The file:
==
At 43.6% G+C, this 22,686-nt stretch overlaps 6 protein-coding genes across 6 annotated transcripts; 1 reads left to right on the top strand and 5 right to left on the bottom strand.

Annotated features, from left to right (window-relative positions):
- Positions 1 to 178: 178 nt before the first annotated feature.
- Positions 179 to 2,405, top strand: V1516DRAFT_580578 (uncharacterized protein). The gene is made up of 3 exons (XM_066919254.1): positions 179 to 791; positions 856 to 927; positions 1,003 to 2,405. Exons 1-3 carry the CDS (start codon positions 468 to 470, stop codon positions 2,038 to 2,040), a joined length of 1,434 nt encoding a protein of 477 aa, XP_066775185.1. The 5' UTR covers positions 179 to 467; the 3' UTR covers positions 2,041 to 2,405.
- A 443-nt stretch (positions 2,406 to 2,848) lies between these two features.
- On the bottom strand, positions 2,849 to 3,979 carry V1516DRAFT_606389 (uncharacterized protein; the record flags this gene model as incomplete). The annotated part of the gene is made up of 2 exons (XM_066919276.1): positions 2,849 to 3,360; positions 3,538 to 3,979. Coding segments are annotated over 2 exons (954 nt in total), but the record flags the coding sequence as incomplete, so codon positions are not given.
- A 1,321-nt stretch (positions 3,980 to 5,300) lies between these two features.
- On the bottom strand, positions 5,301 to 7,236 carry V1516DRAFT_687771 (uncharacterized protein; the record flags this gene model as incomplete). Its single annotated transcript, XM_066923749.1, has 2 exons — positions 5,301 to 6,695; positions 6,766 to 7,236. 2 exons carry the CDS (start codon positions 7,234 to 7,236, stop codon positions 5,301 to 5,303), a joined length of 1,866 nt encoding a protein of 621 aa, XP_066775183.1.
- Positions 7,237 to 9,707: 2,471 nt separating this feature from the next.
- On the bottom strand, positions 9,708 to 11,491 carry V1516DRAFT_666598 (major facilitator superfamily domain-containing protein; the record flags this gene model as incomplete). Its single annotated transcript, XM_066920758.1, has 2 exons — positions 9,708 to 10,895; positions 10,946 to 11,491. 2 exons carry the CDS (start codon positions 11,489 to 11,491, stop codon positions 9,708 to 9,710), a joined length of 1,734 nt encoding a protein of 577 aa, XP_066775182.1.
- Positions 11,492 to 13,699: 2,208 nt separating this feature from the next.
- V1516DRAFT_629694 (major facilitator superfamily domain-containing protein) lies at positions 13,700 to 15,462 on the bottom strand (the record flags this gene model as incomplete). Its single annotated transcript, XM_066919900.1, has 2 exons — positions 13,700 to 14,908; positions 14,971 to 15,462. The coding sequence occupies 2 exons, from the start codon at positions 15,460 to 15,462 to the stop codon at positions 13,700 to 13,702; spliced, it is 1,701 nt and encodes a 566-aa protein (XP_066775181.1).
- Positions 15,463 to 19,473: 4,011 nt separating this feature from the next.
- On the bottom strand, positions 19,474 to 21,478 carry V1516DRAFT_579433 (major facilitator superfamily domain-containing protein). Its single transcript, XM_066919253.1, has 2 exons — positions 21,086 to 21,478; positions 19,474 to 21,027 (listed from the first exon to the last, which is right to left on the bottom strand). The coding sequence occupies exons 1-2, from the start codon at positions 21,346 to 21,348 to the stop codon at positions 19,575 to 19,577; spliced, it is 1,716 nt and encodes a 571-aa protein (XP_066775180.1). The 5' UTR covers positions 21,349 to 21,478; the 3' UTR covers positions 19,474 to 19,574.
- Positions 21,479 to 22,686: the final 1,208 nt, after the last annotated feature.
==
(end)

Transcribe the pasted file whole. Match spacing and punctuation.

At 43.6% G+C, this 22,686-nt stretch overlaps 6 protein-coding genes across 6 annotated transcripts; 1 reads left to right on the top strand and 5 right to left on the bottom strand.

Annotated features, from left to right (window-relative positions):
- Positions 1 to 178: 178 nt before the first annotated feature.
- Positions 179 to 2,405, top strand: V1516DRAFT_580578 (uncharacterized protein). The gene is made up of 3 exons (XM_066919254.1): positions 179 to 791; positions 856 to 927; positions 1,003 to 2,405. Exons 1-3 carry the CDS (start codon positions 468 to 470, stop codon positions 2,038 to 2,040), a joined length of 1,434 nt encoding a protein of 477 aa, XP_066775185.1. The 5' UTR covers positions 179 to 467; the 3' UTR covers positions 2,041 to 2,405.
- A 443-nt stretch (positions 2,406 to 2,848) lies between these two features.
- On the bottom strand, positions 2,849 to 3,979 carry V1516DRAFT_606389 (uncharacterized protein; the record flags this gene model as incomplete). The annotated part of the gene is made up of 2 exons (XM_066919276.1): positions 2,849 to 3,360; positions 3,538 to 3,979. Coding segments are annotated over 2 exons (954 nt in total), but the record flags the coding sequence as incomplete, so codon positions are not given.
- A 1,321-nt stretch (positions 3,980 to 5,300) lies between these two features.
- On the bottom strand, positions 5,301 to 7,236 carry V1516DRAFT_687771 (uncharacterized protein; the record flags this gene model as incomplete). Its single annotated transcript, XM_066923749.1, has 2 exons — positions 5,301 to 6,695; positions 6,766 to 7,236. 2 exons carry the CDS (start codon positions 7,234 to 7,236, stop codon positions 5,301 to 5,303), a joined length of 1,866 nt encoding a protein of 621 aa, XP_066775183.1.
- Positions 7,237 to 9,707: 2,471 nt separating this feature from the next.
- On the bottom strand, positions 9,708 to 11,491 carry V1516DRAFT_666598 (major facilitator superfamily domain-containing protein; the record flags this gene model as incomplete). Its single annotated transcript, XM_066920758.1, has 2 exons — positions 9,708 to 10,895; positions 10,946 to 11,491. 2 exons carry the CDS (start codon positions 11,489 to 11,491, stop codon positions 9,708 to 9,710), a joined length of 1,734 nt encoding a protein of 577 aa, XP_066775182.1.
- Positions 11,492 to 13,699: 2,208 nt separating this feature from the next.
- V1516DRAFT_629694 (major facilitator superfamily domain-containing protein) lies at positions 13,700 to 15,462 on the bottom strand (the record flags this gene model as incomplete). Its single annotated transcript, XM_066919900.1, has 2 exons — positions 13,700 to 14,908; positions 14,971 to 15,462. The coding sequence occupies 2 exons, from the start codon at positions 15,460 to 15,462 to the stop codon at positions 13,700 to 13,702; spliced, it is 1,701 nt and encodes a 566-aa protein (XP_066775181.1).
- Positions 15,463 to 19,473: 4,011 nt separating this feature from the next.
- On the bottom strand, positions 19,474 to 21,478 carry V1516DRAFT_579433 (major facilitator superfamily domain-containing protein). Its single transcript, XM_066919253.1, has 2 exons — positions 21,086 to 21,478; positions 19,474 to 21,027 (listed from the first exon to the last, which is right to left on the bottom strand). The coding sequence occupies exons 1-2, from the start codon at positions 21,346 to 21,348 to the stop codon at positions 19,575 to 19,577; spliced, it is 1,716 nt and encodes a 571-aa protein (XP_066775180.1). The 5' UTR covers positions 21,349 to 21,478; the 3' UTR covers positions 19,474 to 19,574.
- Positions 21,479 to 22,686: the final 1,208 nt, after the last annotated feature.